08/01/2014 04:26 pm ET Updated Oct 01, 2014

Medicare: It's Only Getting Better with Age

As President Obama spoke in Kansas City this week, it marked 49 years since President Lyndon B. Johnson was not far from the same spot. On July 30, 1965, at the Harry S. Truman Presidential Library in Independence, Missouri, President Johnson signed Medicare into law and enrolled President Truman as the program's first beneficiary.

Since then, generations of Americans have followed in Truman's footsteps IN the Medicare program. Last year, 52.3 million Americans were covered by Medicare, including more than 43 million over the age of 65.

The benefits of Medicare have been clear in improving access to quality, affordable health care for older Americans and reducing the likelihood of bankruptcy by a lengthy hospital stay or chronic illness. It is a continuation of the commitment made by our nation to our seniors that if you work hard and play by the rules, you can retire with dignity and security.

With the passage of the Affordable Care Act, President Obama and Democrats have strengthened our country's ability to meet that commitment.

The Affordable Care Act closes the Medicare Part D prescription drug donut hole, reducing the problem of seniors jeopardizing their health by reducing or forgoing necessary medication because they couldn't afford it. It also provides for free preventive care, including mammograms and colonoscopies, taking to heart the old adage that "an ounce of prevention is worth a pound of cure."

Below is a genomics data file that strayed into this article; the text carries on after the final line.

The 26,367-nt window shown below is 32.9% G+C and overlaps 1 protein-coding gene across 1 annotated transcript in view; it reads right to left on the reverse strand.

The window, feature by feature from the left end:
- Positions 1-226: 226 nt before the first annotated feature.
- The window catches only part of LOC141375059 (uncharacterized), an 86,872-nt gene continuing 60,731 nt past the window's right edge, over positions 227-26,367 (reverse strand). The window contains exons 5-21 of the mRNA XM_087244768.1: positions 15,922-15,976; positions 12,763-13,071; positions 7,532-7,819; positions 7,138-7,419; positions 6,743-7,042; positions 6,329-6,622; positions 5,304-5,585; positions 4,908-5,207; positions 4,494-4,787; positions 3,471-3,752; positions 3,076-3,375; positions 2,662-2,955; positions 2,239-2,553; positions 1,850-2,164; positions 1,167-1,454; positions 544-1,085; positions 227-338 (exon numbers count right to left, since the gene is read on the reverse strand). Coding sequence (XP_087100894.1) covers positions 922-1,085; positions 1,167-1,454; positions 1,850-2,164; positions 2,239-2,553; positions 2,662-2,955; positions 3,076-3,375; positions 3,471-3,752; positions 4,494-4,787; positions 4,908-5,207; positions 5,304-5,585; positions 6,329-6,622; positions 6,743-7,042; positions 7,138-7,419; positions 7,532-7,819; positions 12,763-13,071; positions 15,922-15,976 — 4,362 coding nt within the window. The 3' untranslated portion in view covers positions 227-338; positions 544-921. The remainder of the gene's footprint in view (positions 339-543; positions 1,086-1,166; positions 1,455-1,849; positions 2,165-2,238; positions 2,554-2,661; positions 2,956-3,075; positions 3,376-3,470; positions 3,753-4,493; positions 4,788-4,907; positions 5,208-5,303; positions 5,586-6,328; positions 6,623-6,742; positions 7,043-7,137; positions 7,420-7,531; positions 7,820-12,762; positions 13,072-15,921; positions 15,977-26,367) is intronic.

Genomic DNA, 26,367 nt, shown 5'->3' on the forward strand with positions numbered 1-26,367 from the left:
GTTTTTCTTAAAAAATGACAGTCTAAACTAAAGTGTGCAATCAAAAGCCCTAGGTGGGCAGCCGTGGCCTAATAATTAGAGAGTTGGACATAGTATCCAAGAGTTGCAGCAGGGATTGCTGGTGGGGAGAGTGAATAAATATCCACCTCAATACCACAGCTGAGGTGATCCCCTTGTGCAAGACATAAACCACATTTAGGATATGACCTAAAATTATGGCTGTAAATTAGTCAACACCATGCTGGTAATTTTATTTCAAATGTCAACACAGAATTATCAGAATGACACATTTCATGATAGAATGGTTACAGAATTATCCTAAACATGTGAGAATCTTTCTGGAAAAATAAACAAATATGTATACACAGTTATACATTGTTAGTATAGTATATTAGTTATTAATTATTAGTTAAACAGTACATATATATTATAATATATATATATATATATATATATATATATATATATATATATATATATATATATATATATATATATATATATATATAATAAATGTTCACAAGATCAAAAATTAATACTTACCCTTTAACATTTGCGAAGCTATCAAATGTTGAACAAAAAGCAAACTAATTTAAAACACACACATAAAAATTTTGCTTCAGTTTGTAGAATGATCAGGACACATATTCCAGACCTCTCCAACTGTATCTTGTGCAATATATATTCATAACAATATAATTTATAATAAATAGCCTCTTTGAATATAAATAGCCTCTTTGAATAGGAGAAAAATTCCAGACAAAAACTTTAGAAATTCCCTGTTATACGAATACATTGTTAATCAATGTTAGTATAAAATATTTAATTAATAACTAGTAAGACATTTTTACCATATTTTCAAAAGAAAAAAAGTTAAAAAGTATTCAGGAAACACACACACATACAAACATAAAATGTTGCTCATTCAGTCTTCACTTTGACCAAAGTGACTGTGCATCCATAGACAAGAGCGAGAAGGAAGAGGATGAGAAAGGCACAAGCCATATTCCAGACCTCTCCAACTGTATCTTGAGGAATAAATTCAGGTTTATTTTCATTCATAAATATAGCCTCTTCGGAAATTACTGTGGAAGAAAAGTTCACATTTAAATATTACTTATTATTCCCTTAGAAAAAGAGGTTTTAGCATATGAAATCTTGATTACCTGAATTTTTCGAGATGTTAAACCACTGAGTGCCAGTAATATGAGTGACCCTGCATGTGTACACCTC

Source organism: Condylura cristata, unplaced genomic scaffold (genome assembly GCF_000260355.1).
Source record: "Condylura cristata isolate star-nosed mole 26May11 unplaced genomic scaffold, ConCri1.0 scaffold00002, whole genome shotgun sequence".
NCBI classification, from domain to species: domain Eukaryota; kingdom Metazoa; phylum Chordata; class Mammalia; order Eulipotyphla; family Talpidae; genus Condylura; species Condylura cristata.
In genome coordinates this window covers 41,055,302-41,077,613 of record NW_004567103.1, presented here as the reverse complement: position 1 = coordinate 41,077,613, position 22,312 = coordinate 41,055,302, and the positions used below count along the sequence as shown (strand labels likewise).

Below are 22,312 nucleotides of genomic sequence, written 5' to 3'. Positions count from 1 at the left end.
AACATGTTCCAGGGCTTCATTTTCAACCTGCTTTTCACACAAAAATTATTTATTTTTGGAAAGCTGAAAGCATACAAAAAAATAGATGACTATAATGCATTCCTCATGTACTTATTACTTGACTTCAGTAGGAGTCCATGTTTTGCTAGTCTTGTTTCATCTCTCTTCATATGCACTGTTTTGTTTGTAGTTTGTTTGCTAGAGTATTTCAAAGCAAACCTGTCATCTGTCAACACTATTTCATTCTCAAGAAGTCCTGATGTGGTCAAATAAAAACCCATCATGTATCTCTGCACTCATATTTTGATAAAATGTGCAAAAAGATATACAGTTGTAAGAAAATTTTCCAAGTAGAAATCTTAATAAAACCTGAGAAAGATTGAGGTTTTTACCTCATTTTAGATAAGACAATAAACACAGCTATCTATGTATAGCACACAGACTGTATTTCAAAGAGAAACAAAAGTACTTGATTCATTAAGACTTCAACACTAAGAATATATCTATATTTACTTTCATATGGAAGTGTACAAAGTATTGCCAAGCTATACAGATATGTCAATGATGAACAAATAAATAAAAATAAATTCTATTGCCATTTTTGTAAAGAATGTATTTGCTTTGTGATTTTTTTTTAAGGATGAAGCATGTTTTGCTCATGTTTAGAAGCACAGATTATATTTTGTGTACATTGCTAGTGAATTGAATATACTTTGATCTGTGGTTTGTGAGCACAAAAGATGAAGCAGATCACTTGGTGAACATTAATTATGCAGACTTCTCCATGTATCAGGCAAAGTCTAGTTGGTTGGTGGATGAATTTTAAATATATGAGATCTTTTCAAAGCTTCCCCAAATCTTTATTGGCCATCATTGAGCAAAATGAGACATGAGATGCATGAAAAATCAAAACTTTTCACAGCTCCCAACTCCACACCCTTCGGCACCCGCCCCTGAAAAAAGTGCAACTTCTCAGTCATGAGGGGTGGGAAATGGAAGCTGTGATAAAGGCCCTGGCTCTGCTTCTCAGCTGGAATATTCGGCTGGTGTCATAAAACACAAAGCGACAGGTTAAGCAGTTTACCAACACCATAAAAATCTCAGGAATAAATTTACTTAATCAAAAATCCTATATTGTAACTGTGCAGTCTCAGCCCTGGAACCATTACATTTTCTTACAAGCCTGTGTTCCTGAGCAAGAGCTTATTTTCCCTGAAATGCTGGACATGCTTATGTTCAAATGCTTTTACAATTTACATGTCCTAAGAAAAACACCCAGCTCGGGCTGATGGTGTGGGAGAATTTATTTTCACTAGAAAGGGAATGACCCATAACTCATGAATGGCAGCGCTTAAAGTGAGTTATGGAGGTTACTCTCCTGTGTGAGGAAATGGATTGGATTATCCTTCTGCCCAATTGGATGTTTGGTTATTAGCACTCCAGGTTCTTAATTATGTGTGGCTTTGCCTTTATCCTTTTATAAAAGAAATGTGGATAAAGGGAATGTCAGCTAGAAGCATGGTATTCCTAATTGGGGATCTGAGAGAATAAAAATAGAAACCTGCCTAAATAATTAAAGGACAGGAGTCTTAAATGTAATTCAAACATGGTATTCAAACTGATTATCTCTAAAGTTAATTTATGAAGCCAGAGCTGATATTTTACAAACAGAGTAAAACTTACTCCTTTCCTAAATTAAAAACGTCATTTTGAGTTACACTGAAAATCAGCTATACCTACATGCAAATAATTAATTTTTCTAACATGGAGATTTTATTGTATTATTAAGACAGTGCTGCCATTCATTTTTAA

For those with chronic illnesses, thanks to the Affordable Care Act, they are no longer subject to annual or lifetime limits on benefits. And in addition to reducing waste, fraud and abuse, the Affordable Care Act implemented options that enable hospitals, doctors and other health care providers to better coordinate care.

Health care costs are growing at the slowest level on record. According to the 2014 Medicare trustees report, the slowing of health care costs has helped extend the solvency of Medicare's trust fund an additional four years beyond last year's projection.

Medicare is a promise this nation has made, not just to me, but also to my children and grandchildren. I'm skeptical of anyone who says that the only way we can save Medicare for future generations is to radically change it.

Republican proposals, including Paul Ryan's budget plan, would end Medicare as we know it, and just this past weekend a Republican leader doubled down on their commitment to raising the retirement age. That may seem like an easy thing to do for a Member of Congress who spends their day at a desk looking at ledgers, but delayed benefits would mean hardship for American workers and their families. The ultimate appeal of Medicare is the peace of mind of guaranteed access to quality, affordable health care. That assurance is undermined when seniors are allotted a voucher that may or may not cover the cost of buying insurance.

Instead of learning from the evidence we have that Medicare is working, is solvent, and that the Affordable Care Act is strengthening the program, Republicans are intent on pushing an ideological agenda that hurts seniors. Meanwhile, Democrats remain committed to strengthening Medicare in the same spirit that led them to create the program.

When President Johnson signed the legislation creating Medicare nearly 50 years ago, the elderly were the population group most likely to be living in poverty, and only about half of seniors had hospital insurance coverage. Medicare has been extraordinarily successful in alleviating these problems, and we need to be sure that we elect Democratic leaders who remain committed to protecting Medicare for generations to come.